The morbid Democratic Party 5

Left-leaning Time, taking a view from the left – so a softer one than would a cold observer from Mars – diagnoses causes of morbidity in the Democratic Party. And prescribes no cure. 

In its habitual irritating style, packing in irrelevant detail, it narrates and asserts:

Like virtually all Democrats, Tim Ryan is no fan of Donald Trump. But as he [Tim Ryan] speeds through his northeastern Ohio district in a silver Chevy Suburban, the eight-term Congressman sounds almost as frustrated with his own party. Popping fistfuls of almonds in the backseat, Ryan gripes about its fixation on divisive issues and its “demonization” of business owners. Ryan, 44, was briefly considered for the role of Hillary Clinton’s running mate last year. Now he sounds ready to brawl with his political kin. “We’re going to have a fight,” Ryan says. “There’s no question about it.”

That fight has already begun, though you’d be forgiven for missing it. On the surface, the Democratic Party has been united and energized by its shared disgust for Trump. But dig an inch deeper and it’s clear that the party is divided, split on issues including free trade, health care, foreign affairs and Wall Street. They even disagree over the political wisdom of doing deals with Trump.

Every party cast out of power endures a period of soul-searching. But the Democrats’ dilemma was unimaginable even a year ago, when Clinton seemed to be coasting toward the White House and demographic change fueled dreams of a permanent national majority. Now, eight months into the Trump presidency, the party looks to face its toughest odds since Ronald Reagan won 49 states in 1984.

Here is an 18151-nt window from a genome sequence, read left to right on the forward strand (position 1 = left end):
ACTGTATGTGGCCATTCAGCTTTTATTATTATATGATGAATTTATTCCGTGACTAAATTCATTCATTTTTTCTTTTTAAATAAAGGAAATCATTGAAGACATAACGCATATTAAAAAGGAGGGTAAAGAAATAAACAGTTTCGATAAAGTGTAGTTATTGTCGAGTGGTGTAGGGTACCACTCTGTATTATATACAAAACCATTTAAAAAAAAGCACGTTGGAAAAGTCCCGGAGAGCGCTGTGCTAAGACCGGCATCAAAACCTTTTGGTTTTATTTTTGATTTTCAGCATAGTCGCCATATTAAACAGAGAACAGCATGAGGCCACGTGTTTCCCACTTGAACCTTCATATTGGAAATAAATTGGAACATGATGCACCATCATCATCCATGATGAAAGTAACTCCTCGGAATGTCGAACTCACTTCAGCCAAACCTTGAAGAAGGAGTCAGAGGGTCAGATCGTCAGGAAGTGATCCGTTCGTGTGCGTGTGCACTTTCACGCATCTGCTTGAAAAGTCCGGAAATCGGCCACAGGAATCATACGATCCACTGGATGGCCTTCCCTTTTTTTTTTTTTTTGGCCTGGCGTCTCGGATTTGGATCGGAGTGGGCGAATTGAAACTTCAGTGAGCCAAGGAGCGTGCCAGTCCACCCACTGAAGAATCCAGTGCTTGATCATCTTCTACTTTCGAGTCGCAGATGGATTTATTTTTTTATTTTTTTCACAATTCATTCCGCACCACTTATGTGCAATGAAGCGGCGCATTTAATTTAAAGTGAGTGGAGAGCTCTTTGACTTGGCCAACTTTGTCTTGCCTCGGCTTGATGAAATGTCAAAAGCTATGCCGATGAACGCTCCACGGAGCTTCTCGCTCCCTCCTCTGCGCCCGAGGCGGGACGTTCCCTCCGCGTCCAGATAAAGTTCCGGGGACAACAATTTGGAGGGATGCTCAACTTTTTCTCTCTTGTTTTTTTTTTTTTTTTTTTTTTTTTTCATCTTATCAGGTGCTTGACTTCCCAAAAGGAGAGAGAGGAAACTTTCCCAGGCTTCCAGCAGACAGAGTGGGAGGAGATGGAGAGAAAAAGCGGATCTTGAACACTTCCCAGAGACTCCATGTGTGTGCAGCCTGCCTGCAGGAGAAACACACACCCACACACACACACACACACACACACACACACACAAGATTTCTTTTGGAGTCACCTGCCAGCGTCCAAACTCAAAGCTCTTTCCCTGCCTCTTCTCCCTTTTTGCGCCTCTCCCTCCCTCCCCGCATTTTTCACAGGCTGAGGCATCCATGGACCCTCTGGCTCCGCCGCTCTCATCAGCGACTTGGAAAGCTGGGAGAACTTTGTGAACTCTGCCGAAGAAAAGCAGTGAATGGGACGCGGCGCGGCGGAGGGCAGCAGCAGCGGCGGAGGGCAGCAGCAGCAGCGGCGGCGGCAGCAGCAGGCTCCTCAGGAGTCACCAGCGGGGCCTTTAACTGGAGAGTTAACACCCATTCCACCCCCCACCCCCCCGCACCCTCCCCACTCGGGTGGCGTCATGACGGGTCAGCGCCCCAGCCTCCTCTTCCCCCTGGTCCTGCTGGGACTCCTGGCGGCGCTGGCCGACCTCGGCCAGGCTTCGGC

The Democrats are in their deepest congressional rut since the class of 1946 was elected, and hold the fewest governors’ mansions–15–since 1922. Of the 98 partisan legislatures in the U.S., Republicans control 67. During Barack Obama’s presidency, Democrats lost 970 seats in state legislatures, leaving the party’s bench almost bare. The median age of their congressional leadership is 67, and many of the obvious early presidential front runners will be in their 70s by the 2020 election.

Meanwhile, there’s still no sign the Democrats have learned the lessons of the last one. “I’ve tried to learn from my own mistakes. There are plenty,” Clinton writes in her campaign memoir What Happened. The book, released on Sept. 12, casts blame on Russia, the FBI and the candidate herself, but never quite finds a satisfying answer to the titular question. Even if it did, these days the party seems to prize ideological purity over Clintonian pragmatism. “There is no confusion about what we Democrats are against. The only disagreement,” says strategist Neil Sroka, “is what we’re for.”